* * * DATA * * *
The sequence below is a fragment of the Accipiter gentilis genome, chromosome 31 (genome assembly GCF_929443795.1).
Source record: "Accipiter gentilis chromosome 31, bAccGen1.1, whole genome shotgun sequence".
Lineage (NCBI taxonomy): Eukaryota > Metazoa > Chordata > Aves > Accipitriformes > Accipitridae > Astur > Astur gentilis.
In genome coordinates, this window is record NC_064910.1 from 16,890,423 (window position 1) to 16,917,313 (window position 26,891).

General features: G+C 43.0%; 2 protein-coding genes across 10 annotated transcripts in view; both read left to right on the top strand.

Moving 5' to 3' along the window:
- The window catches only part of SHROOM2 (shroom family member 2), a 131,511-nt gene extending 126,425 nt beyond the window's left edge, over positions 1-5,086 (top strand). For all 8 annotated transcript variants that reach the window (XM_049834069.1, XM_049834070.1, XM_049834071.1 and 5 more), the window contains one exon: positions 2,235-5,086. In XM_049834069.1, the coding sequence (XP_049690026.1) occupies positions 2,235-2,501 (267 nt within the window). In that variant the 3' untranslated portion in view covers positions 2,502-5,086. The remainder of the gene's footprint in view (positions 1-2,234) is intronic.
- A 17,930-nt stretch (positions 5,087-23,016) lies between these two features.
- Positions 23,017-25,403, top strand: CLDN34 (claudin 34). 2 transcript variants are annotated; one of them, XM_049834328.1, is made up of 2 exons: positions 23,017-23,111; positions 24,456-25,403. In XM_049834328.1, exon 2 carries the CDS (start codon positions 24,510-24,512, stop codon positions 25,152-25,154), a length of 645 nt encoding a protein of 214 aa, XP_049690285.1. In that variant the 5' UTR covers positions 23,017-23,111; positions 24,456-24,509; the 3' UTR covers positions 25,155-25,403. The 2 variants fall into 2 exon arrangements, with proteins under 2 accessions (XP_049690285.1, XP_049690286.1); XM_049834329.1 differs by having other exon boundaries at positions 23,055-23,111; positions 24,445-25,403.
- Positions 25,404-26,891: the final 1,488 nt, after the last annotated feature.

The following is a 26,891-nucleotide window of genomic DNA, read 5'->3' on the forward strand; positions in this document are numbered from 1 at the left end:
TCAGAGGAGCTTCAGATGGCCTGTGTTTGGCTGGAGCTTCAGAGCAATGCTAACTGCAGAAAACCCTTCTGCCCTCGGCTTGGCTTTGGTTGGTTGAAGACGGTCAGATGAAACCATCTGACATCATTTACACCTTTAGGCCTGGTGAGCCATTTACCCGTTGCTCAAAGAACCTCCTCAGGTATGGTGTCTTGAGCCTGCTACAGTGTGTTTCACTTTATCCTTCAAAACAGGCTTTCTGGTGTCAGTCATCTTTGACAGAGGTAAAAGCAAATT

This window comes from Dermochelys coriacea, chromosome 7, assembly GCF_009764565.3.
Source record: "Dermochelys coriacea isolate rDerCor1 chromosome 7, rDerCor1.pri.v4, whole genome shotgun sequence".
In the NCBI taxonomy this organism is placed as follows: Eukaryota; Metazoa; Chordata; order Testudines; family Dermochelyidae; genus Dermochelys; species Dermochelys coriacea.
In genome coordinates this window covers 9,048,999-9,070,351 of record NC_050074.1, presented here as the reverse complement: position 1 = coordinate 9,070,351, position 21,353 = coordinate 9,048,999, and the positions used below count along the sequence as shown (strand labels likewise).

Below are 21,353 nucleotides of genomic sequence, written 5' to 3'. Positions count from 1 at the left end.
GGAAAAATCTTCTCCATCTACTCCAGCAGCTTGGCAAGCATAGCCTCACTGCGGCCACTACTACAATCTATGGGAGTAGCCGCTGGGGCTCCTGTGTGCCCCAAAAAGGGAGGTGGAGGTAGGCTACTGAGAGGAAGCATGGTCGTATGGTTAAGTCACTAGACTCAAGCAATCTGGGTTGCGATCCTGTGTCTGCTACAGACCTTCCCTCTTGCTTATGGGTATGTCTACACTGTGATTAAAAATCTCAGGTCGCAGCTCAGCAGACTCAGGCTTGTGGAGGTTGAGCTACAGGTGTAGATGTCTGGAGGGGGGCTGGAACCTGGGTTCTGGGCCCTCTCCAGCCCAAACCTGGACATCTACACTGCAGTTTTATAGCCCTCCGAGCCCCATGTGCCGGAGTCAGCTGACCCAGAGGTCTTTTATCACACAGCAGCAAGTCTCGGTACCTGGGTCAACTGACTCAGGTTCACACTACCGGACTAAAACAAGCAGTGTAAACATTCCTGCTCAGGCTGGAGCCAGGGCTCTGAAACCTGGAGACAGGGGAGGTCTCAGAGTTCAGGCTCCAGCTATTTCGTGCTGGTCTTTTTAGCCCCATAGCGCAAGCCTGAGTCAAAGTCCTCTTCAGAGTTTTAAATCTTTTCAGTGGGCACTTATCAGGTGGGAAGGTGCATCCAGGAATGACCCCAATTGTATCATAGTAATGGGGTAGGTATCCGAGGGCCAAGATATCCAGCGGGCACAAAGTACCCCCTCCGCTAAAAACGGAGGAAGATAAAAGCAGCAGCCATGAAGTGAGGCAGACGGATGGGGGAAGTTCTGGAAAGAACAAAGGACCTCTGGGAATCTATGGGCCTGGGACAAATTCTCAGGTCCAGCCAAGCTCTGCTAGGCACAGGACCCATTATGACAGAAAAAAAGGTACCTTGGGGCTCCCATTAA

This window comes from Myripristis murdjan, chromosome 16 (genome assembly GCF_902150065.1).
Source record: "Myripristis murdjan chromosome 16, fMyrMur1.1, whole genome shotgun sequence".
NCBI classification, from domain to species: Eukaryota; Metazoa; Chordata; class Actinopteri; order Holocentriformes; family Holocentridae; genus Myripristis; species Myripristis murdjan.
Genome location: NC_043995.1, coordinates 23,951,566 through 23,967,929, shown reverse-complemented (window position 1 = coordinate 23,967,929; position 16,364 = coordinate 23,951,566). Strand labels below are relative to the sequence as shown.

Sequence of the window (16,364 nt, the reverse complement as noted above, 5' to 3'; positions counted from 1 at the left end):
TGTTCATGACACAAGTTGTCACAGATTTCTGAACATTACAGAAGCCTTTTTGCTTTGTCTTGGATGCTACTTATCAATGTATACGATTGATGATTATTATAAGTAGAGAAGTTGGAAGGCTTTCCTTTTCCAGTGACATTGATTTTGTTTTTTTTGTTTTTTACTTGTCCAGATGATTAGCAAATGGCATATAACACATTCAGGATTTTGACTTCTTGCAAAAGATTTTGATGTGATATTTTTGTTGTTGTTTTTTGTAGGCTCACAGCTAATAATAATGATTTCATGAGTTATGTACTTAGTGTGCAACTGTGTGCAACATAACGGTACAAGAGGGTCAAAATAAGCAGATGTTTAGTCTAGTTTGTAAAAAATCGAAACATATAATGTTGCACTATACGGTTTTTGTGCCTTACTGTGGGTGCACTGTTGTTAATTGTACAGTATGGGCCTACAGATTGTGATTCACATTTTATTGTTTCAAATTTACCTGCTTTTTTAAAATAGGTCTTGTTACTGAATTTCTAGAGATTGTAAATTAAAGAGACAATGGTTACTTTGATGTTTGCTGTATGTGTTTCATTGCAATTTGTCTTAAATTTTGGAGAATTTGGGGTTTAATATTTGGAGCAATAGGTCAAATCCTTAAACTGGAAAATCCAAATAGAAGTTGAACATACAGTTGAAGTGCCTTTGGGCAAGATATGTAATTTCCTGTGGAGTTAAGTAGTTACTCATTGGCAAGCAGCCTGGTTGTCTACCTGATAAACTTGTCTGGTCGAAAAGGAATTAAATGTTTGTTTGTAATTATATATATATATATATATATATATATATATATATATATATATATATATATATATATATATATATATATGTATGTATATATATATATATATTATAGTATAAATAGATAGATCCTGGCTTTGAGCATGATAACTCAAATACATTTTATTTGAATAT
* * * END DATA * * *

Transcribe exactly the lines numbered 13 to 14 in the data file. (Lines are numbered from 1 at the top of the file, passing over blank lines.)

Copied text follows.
This window comes from Dermochelys coriacea, chromosome 7, assembly GCF_009764565.3.
Source record: "Dermochelys coriacea isolate rDerCor1 chromosome 7, rDerCor1.pri.v4, whole genome shotgun sequence".